Retirement Income Planning

    The key challenges of retirement income planning are to create an income that lasts a lifetime, keeps pace with inflation and allows enough flexibility to cover emergencies. While there are countless strategies to meet these challenges, they boil down to two fundamentally different approaches: the Probability based approach and the Safety-first approach.

     The Probability based approach, favored by investment manager types, assembles a sizable portfolio during your career and you systematically draw from it during retirement to underwrite your lifestyle. This approach requires significant participation in the Stock Market, a sizable portfolio, and a plan to deal with inevitable stock market swoons. Some call this approach the “4% Solution” drawn from the work of Bill Bengen during the 1990s. Bengen examined rolling 30-year periods from 1926 and discovered that a Portfolio of 60% S&P 500 and 40% Intermediate Bonds could sustain an annual withdrawal rate of 4% (and each year upping the withdrawal by the inflation rate). For example, a $500,000 portfolio would prescribe a $20,000 withdrawal (in retirement’s first year ($500,000 X 4% = $20,000). If inflation was 3% in year two, the next withdrawal would be $20,600 ($20,000 X 3% = $600) and so on, each year raising the annual withdrawal amount by the preceding year’s inflation rate.

     Bengen found that all 30-year periods, among the 100 or so he studied, avoided fully depleted the portfolio even with rising withdrawals matching inflation. By the end of some 30 periods, it was nearly fully depleted, whereas other 30-year periods could have sustained an 8% withdrawal rate without fully depleting the portfolio. It just depended on the market’s performances and the time sequencing of market downturns during the 30-year periods. Bengen assumed 30 years as a proxy for a retirement lifetime.

     Many variations of “the 4% rule” have appeared over recent decades. Vanguard’s iteration suggests setting “guard rails,” allowing somewhat greater withdrawals than 4% during Stock Market booms, while requiring withdrawals less than 4% in years when the Stock Market doesn’t deliver.

     The RMD variation follows the required minimum distribution percentages the IRS mandates from most qualified retirement plans. Here you make withdrawals somewhat less than 4% in retirement’s early years, and gradually increasing the withdrawal percentage each year as your life expectancy shortens. 

     Some 4% strategies suggest drawing 4% plus inflation “on a total return basis” each year, combining investment income along with capital gains (and investment principal, if necessary) from the entire portfolio. Other 4% withdrawal strategies exempt guaranteed buffer (emergency) assets from annual withdrawal considerations. 

     In contrast, The Safety-first approach (SFA) emphasizes guaranteed incomes as the centerpiece of retirement income planning. Payouts from defined benefit pension plans, Social Security’s benefits, and commercial annuities with guaranteed incomes are used to implement this approach. Here, withdrawals from Investment assets are used primarily to “inflation hedge” fixed incomes and to provide emergency/buffer funds.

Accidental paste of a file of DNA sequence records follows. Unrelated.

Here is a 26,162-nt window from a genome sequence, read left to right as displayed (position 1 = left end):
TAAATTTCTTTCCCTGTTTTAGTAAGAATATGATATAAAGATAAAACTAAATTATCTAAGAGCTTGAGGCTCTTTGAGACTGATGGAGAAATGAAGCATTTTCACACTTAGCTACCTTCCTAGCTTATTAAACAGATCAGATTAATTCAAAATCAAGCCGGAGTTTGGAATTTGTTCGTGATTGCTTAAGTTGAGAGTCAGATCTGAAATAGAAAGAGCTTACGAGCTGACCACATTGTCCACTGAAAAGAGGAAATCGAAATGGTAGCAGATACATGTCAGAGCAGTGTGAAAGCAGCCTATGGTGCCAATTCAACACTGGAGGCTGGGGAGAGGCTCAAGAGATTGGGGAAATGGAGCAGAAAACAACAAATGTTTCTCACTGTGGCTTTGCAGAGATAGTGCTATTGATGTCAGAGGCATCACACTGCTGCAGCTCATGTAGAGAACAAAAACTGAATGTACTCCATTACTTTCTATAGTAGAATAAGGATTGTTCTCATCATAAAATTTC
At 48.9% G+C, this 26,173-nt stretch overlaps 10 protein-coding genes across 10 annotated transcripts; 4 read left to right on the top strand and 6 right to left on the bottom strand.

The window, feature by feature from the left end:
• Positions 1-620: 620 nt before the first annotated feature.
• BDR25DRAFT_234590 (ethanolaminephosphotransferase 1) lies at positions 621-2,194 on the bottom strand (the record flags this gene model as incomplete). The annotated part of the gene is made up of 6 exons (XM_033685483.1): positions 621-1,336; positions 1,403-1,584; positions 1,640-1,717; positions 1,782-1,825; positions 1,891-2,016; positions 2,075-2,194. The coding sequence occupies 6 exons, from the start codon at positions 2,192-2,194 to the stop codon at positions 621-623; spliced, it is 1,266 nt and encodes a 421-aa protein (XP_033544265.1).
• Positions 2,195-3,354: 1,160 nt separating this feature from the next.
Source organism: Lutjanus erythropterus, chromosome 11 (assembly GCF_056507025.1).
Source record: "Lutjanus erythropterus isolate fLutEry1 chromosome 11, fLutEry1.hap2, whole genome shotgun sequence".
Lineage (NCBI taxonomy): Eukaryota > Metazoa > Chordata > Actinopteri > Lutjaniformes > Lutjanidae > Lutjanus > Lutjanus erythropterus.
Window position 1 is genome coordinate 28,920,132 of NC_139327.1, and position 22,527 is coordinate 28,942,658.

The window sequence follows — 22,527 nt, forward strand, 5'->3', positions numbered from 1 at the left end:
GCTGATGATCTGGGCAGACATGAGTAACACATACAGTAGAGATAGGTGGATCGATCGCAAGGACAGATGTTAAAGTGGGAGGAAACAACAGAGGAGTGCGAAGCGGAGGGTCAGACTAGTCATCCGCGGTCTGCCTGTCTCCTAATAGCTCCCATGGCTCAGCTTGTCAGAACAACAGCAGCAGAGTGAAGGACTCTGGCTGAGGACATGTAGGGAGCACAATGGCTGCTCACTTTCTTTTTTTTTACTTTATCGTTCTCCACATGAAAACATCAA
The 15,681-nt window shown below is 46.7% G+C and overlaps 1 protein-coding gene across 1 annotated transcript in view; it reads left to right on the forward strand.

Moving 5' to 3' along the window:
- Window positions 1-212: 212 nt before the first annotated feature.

The SFA employs commercial annuities to “risk pool” in generating lifetime guaranteed incomes. Insurance companies can guarantee life-time incomes because their actuaries know that everyone (as a group) dies at a predictable rate. This allows the company to spread the risk among populations of annuitants to cover the life-time income needs of even the longest lived. Immediate annuities, deferred income annuities, and longevity insurance (advanced life deferred annuities) in various combinations are the insurance products used to implement the plan. Each provides life income either immediately, or sometime in the near or distant future.

   With insurance company guaranteed payout annuities. you exchange a lump sum of money for an insurance company’s promise to provide you a life-time income. For a given monthly income, the longer you delay receiving the income, the lower the cost. For example, in 2021, a 65 year could buy a life-time annual income of $6,340 for $100,000. In contrast, a 65-year-old could buy the same life-time income to begin at age 85 (20 years in the future) for only $16,000 today.

   Because some who buy future income products do not live to receive the payments, these unused dollars are distributed among surviving annuitants. These income enhancements shared by survivors are called “mortality credits” and provide an important underpinning of guaranteed retirement income. Also, the IRS waives required minimum distribution (RMDs) requirements for qualified retirement plans up to $135,000 (in 2022), if incomes commence later than the RMD initial date of 72. These products are called Qualified longevity annuity contracts (QLACs). However, with QLACs, once the life-time income begins, the annuitant is subject to RMD requirements.

     Every retiree has a retirement income plan. Often, the plan is by default where the retiree never actively creates a plan but simply withdraws funds from accounts randomly. Often, a retiree’s pension and Social Security benefits are such a large portion of his/her retirement income, that these two income sources (along with haphazard withdrawals from savings and investments) become “the plan” by default. This article provides you with the impetus to be an active participant in creating your own plan. The two approaches described here (Probability based approach and the Safety Approach) provide templates to consider. Retirees need to take the best of each approach for themselves to create a plan they can live with. Successful retirees will combine portions of both to reflect their needs for certainty, willingness to take risks, and legacy considerations. Good luck on your journey!



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